Be polite, i. H. get used to observing the traffic ceremonies that society, i. H. here the totality of those who are connected by social intercourse, as every organization produces. The traffic ceremony generally stipulates how individuals should behave in social intercourse, when and how they should behave
- to speak and be silent
- to take and give
- To make and receive visits,
- to eat and drink,
- to dress and bow
- Write letters and
- I have to make salutations.
It is the task of the intercourse ceremony to prevent the disturbances that would be caused in social intercourse by clumsiness and selfishness without discipline.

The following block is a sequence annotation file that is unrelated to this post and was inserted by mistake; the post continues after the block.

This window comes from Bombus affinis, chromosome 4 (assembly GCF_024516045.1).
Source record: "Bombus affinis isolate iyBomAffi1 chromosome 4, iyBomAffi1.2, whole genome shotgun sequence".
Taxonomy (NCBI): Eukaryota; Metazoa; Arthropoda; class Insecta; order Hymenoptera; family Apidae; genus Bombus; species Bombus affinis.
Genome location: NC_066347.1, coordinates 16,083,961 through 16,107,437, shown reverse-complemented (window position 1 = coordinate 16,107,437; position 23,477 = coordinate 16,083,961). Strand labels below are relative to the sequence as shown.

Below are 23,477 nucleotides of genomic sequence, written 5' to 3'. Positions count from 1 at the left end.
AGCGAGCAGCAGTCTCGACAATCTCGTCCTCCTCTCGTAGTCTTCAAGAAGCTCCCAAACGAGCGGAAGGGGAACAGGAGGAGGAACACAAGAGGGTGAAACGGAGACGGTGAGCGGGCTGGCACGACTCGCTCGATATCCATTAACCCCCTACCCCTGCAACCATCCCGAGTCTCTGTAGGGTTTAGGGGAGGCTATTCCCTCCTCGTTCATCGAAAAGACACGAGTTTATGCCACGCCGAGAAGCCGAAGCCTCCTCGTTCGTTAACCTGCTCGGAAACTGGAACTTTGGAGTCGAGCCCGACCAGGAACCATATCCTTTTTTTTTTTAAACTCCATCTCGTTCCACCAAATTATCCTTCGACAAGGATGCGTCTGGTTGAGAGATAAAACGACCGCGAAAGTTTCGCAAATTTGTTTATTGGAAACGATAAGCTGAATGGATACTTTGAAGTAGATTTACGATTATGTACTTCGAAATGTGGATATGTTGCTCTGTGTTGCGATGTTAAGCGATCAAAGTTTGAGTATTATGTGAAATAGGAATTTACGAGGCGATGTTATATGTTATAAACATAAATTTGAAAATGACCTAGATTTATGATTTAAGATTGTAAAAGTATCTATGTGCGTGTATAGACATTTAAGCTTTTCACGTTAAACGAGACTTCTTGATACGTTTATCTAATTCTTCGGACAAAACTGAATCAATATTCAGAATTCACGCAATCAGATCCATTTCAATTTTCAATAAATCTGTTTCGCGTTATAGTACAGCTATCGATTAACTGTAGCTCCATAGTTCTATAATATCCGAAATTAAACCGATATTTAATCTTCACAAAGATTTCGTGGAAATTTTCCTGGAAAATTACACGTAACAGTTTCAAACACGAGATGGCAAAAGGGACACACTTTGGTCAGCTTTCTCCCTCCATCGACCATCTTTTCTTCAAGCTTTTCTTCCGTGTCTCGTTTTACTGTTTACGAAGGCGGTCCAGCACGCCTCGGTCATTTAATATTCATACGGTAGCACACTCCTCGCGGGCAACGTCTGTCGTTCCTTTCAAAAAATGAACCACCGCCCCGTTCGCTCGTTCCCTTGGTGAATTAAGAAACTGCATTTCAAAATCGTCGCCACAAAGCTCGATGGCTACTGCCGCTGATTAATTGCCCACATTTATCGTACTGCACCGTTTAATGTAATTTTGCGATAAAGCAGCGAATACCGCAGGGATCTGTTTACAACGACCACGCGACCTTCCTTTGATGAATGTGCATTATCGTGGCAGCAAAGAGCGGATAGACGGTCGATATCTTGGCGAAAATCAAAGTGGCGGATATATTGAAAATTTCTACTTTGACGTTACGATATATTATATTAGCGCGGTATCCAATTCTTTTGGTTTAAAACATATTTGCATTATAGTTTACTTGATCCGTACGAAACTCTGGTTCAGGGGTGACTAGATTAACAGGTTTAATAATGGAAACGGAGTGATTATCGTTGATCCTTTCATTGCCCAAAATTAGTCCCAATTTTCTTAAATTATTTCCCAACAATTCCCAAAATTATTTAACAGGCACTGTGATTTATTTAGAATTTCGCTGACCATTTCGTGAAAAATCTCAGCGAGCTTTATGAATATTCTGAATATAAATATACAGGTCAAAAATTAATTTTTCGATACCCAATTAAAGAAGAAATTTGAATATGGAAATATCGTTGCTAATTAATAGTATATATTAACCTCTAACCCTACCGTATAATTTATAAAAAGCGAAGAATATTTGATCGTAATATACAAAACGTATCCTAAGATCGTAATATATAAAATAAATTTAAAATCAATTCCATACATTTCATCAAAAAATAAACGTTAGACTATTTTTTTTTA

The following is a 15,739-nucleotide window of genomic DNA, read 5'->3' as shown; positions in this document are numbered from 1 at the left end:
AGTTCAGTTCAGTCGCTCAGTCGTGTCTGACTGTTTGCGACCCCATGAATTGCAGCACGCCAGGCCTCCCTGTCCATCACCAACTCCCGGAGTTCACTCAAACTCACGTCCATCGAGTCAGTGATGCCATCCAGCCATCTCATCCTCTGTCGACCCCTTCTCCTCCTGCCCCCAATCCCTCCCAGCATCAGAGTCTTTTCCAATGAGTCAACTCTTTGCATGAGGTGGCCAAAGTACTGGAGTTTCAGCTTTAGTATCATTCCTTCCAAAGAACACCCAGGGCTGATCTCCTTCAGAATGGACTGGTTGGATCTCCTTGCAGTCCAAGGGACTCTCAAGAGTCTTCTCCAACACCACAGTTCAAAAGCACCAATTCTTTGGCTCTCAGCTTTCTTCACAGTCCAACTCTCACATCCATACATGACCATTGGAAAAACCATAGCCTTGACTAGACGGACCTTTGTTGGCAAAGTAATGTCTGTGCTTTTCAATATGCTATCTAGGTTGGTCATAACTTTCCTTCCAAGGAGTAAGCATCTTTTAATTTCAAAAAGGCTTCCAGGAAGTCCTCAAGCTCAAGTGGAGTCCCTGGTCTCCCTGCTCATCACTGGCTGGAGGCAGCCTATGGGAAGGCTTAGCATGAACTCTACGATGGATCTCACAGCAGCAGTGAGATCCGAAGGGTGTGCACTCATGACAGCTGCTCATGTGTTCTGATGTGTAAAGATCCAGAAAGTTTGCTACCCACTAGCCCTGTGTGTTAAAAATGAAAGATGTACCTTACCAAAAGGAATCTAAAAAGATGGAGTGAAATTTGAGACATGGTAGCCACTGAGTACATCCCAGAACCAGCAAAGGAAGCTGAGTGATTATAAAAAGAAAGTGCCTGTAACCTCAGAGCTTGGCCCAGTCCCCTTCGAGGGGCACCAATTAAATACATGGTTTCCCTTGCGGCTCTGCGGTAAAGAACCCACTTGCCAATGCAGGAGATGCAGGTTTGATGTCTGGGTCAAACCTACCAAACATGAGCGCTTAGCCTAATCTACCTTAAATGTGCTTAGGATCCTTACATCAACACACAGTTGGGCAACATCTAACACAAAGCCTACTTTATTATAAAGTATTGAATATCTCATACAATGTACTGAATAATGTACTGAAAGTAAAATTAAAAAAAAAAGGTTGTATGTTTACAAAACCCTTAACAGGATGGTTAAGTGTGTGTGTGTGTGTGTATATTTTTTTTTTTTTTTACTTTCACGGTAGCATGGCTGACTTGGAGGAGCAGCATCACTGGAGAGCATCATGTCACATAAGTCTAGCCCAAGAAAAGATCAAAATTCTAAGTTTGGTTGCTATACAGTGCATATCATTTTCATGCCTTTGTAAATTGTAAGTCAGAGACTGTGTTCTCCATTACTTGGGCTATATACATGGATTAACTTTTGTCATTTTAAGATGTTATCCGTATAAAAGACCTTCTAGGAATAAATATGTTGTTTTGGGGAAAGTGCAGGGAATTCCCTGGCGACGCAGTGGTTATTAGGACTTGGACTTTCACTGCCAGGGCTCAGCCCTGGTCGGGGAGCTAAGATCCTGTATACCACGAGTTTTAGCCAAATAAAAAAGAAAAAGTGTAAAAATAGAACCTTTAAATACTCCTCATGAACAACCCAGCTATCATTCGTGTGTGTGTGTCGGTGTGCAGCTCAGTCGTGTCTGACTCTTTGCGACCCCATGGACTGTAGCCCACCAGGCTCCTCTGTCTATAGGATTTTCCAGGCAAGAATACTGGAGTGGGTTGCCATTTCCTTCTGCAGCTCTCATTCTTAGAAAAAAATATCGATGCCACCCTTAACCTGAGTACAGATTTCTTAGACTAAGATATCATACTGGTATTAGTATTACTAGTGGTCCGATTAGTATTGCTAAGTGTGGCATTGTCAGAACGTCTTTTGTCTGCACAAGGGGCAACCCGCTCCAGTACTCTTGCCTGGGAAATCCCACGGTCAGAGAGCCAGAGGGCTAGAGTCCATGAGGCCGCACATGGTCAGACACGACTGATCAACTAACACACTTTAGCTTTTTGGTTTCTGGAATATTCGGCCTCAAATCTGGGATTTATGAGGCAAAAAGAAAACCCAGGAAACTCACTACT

True to decency , d. H. don't hurt anyone. Decency dictates avoiding what could be repulsive, repulsive, disgusting to the other.
Courtesy in the narrower sense ( humanitas ):
Strive for courtesy in the narrower sense (humanitas). The polite person approaches the stranger with signs of respect and benevolence and thus declares that he is ready to enter into peaceful and friendly intercourse with him.
Recklessness and its subspecies:
Avoid recklessness, the opposite of politeness. It shows up in either
- Rawness or unpolishedness, due to lack of upbringing or natural disposition;
- Rudeness , d. H. willful neglect of the duty of courtesy.
Courtesy in different cultures